Epic Sues Apple After Fortnite V-Bucks Discount Leads To iOS Store App Removal

In the time that we started writing this article about Epic’s new “Mega Drop” permanent discount on Fortnite V-Bucks, meant as a shot by Epic Games at Apple Store and Google Pay transaction practices, it appears the story has mutated even further. All in a matter of hours, Apple announced it was removing Fortnite from the iOS App Store, which has caused Epic to immediately retaliate and file a 65-page legal complaint against Apple for “punishment against defying the Apple monopoly.” Epic also debuted a short film in Fortnite which is decidedly anti-monopoly, referencing George Orwell’s 1984. Today’s sequence of events seems to indicate some level of planning by Epic, just waiting for Apple to make that rash move before setting their plan in motion.

The news begins with Epic revealing the Fortnite Mega Drop, meant as a flat 20% discount on the Fortnite premium currency V-Bucks. According to the release, “Starting today, any V-Bucks or real-money offers you purchase on PlayStation 4, Xbox One, Nintendo Switch, PC, and Mac are now discounted by up to 20%. You don’t need to do anything!” However, this was not the case for the Apple and Android versions of the game–arguably the most popular versions of Fortnite due to their accessibility. Due to rules and restrictions long in-place by Apple about how third-party transactions can be handled through their own app store, companies are forced to play ball with Apple’s rules and its built-in fees.

“Currently, there are no savings if players use Apple and Google payment options, where Apple and Google collect an exorbitant 30% fee on all payments,” Epic said. “If Apple and Google lower their fees on payments, Epic will pass along the savings to players.” This is also why Fortnite originally launched outside of the Google Play ecosystem and as a side-loadable download, to avoid Google’s own cut of the revenue.

Epic eventually launched a “Direct Payment” option in the Fortnite app which passed the discount on to players and allowed them to buy V-bucks directly through Epic rather than through the App Store.

Apple must not have liked what they heard, because the company’s response to the Mega Drop discount and Epic Pay Direct payment option was to simply remove Fortnite from the iOS App Store altogether. In a statement by Apple, the company said:

Epic enabled a feature in its app which was not reviewed or approved by Apple, and they did so with the express intent of violating the App Store guidelines regarding in-app payments that apply to every developer who sells digital goods or services…

Epic agreed to the App Store terms and guidelines freely and we’re glad they’ve built such a successful business on the App Store. The fact that their business interests now lead them to push for a special arrangement does not change the fact that these guidelines create a level playing field for all developers and make the store safe for all users. We will make every effort to work with Epic to resolve these violations so they can return Fortnite to the App Store.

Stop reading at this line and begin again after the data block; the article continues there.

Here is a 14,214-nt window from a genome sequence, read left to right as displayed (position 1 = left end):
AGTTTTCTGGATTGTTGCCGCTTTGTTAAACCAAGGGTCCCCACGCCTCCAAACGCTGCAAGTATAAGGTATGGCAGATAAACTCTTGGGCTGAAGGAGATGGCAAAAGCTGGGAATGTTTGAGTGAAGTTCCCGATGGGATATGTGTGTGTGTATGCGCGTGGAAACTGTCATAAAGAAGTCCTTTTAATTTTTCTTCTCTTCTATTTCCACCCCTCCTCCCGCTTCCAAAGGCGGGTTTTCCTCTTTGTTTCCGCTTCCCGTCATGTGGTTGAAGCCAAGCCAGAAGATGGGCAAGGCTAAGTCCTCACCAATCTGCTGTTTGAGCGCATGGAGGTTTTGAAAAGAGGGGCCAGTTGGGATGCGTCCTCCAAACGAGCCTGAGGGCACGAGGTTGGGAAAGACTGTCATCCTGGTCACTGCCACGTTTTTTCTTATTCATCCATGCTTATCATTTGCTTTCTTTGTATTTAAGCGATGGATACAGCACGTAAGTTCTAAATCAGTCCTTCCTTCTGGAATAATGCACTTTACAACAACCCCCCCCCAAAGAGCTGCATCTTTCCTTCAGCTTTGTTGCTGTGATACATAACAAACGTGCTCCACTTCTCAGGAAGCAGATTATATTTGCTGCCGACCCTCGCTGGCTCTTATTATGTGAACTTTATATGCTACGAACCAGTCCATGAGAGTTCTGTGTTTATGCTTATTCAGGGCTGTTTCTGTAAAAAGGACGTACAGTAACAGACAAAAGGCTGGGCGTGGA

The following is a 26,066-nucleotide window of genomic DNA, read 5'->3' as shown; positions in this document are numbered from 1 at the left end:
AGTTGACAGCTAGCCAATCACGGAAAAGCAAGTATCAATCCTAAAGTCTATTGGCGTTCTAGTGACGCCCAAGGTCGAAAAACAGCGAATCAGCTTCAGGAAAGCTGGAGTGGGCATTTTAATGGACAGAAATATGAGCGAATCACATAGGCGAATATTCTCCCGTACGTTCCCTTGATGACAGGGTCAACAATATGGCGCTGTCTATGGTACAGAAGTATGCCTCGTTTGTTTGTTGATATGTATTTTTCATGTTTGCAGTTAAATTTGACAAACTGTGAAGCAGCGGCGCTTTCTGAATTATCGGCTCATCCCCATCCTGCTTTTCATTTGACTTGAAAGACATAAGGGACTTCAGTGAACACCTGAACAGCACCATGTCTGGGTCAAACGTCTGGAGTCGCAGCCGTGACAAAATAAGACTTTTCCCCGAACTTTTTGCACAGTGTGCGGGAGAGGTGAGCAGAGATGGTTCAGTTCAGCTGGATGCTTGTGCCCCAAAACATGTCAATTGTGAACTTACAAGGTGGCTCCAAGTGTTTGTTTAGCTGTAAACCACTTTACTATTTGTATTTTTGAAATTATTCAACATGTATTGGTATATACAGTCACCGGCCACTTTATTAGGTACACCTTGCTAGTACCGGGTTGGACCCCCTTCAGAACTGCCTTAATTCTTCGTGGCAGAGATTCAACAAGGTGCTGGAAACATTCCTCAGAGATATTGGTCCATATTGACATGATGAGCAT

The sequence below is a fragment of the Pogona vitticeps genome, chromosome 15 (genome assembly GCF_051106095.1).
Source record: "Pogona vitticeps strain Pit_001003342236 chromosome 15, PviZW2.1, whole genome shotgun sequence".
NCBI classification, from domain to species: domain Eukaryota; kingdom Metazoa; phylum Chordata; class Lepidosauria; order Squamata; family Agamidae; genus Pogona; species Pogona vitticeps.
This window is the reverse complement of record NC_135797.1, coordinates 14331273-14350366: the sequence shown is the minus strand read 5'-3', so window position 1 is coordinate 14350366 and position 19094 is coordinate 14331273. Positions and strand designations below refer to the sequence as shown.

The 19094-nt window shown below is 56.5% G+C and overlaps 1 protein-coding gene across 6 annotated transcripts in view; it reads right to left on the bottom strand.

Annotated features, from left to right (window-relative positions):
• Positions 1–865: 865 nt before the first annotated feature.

Not one to ignore a white-glove slap of challenge, Epic returned fire less than an hour later, saying that it was filing a complaint for injunctive relief against Apple in a District of Northern California federal court. “Apple is bigger, more powerful, more entrenched, and more pernicious than the monopolists of yesteryear. At a market cap of nearly $2 trillion, Apple’s size and reach far exceeds that of any technology monopolist in history,” says the court papers filed today.

In addition, the company aired a short film in Fortnite called Nineteen-Eighty-Fortnite, which takes a stand against monopolies and suppression by corporations. You can watch the short in the tweet below:

The short film in Fortnite is almost an exact recreation of the ad Apple released in 1984 before releasing the first Macintosh computer, railing against IBM’s computer monopoly at the time. The text at the end of the video reads: “Epic Games has defied the App Store Monopoly. In retaliation, Apple is blocking Fortnite from a billion devices. Join the fight to stop 2020 from becoming ‘1984.’”

With the short queued up and a 65-page lawsuit ready to go, it’s clear Epic had been planning this move long before Apple took action against Fortnite and removed it today. In fact, one could almost look at the bypassing of Apple’s policies as a way of Epic baiting the platform into taking radical action, setting the plan in motion. Remember, this is the same company that “accidentally” enabled cross-play and started the discussion that led to Sony opening up its platform to the feature.

Epic seeks an injunction against what it refers to as “anti-competitive conduct” and could very well turn this into a massive case that has an effect on the mobile market in-turn. Console faithful have no fear, though: For the moment at least, this just means that while Epic and Apple slap fight each other with bundles of money you get a cool, twenty percent discount on V-Bucks. Not a bad deal for now, but how this shakes out into the wider market in the future remains to be seen. The outcome of this case could very well have implications for console and PC platforms as well, redefining what control platform-holders have over developers and publishers.